passing yards. Quinn was better than he ever got credit for,
evidenced by what happened as soon as he left.
The Flag-Bearer –
The Ensemble – Chris
Miller, Bill Musgrave, Dennis Dixon, Joey Harrington, Akili Smith,
Danny O’Neil, Tony Graziani, Kellen Clemens and A.J. Feeley
Like much of the Pac-10, Oregon has never had trouble developing
quality quarterbacks. It
all began with Fouts, the All-Pac 8 player who went on to a Hall of
Fame career with the San Diego Chargers. Miller, Harrington and Smith each had all-conference seasons
prior to getting selected in the first round of the NFL draft, and
Dixon likely would've won the Heisman had he not blown out his knee.
Smith bombed, but Miller threw 123 touchdown passes in an
injury-plagued career and Harrington, while a disappointment, hung
around the league.
Musgrave may be the most underrated of the prominent
Oregon quarterbacks. He
was a four-year starter and three-year captain of the Ducks. He
closed his career as the program’s all-time leading passer, while
setting 15 school records. At
the time of his graduation, Musgrave’s 60 touchdown passes ranked
him No. 2 in Pac-10 history behind John Elway.
The Flag-Bearer –
– Eric Crouch, Joe Ganz, Turner Gill, Vince Ferragamo, Scott Frost,
Jerry Tagge, David Humm, Steve Taylor and Jammal Lord
program was tougher to size up than Nebraska, a school that’s
produced many terrific
quarterbacks, but only a few capable of transitioning from an
option-oriented offense to the pros. Tagge was a first-round draft choice of the Packers, Humm was a 10-year journeyman, mostly with the Raiders,
and Ferragamo was best known for leading the Rams to the 1979
The Huskers’ candidacy is built on some of the
best dual-threats college football has ever seen, beginning with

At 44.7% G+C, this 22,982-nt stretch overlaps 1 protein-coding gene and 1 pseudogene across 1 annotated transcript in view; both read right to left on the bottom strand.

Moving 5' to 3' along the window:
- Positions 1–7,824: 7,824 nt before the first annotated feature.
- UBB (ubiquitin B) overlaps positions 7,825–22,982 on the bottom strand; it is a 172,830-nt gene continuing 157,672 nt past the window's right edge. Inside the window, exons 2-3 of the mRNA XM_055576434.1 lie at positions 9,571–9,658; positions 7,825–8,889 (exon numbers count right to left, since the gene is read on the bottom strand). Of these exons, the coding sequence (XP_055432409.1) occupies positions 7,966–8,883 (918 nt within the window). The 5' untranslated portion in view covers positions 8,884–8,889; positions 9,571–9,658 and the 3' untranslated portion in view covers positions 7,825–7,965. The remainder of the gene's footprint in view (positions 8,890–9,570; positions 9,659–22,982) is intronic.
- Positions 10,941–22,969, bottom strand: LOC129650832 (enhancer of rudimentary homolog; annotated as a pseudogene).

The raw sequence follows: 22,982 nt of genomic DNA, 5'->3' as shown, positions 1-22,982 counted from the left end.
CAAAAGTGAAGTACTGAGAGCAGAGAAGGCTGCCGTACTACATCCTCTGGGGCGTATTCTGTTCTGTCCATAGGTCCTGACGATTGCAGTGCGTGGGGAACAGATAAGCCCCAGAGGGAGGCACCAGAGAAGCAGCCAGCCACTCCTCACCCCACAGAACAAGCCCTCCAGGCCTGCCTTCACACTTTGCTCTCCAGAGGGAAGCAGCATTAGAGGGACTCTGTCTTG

Frazier. Beyond all the
school records, he’s better known for being just one of two 20th
century quarterbacks to win back-to-back national championships.
Frost replaced Frazier admirably, becoming the first Nebraska
player to rush and pass for 1,000 yards in a season and leading the
school to a 1997 co-national championship. Gill finished fourth in the 1983 Heisman vote and then
coached Crouch to the award in 2001.
– Drew Brees
The Ensemble – Jim Everett, Mike Phipps, Gary Danielson,
Mark Herrmann, Scott Campbell and Kyle Orton
burned by the time cut-off. Include
Bob Griese into the mix and Purdue might have slipped into the Top 10.
The Flag-Bearer –
– Jim Plunkett, Trent Edwards, Steve Stenstrom, Guy Benjamin, Todd
Husak, John Paye and Turk Schonert
The Cardinal starts well with
Elway and Plunkett, but the drop-off is pretty steep.
The Flag-Bearer –
The Ensemble – Kyle Boller, Joe Roth,
Aaron Rodgers, Rich Campbell, Gale Gilbert, Troy Taylor, Mike
Pawlawski, Dave Barr and Pat Barnes
Seven Bear quarterbacks
have been drafted since 1975. Had Roth not tragically succumbed to cancer in 1977, that
number would have been eight.
– Drew Bledsoe
– Ryan Leaf, Mark Rypien, Jason Gesser, Jack Thompson and Timm
Some very talented quarterbacks have come out of
the Palouse, but the Cougars suffer from Leaf, Thompson and
Rosenbach all being first-round flops.
Flag-Bearer – Sam
The Ensemble –
J.C. Watts, Jack Mildren, Charles Thompson, Thomas Lott, Cale Gundy
and Nate Hybl
No offense was more fun to watch than the
‘bone, but when was the last time a Sooner graduate threw a
touchdown pass in he pros?
Better yet, has a Sooner graduate ever thrown a touchdown pass in
the pros (Troy Aikman didn't graduate from OU)? Mr. Bradford, your
table is ready.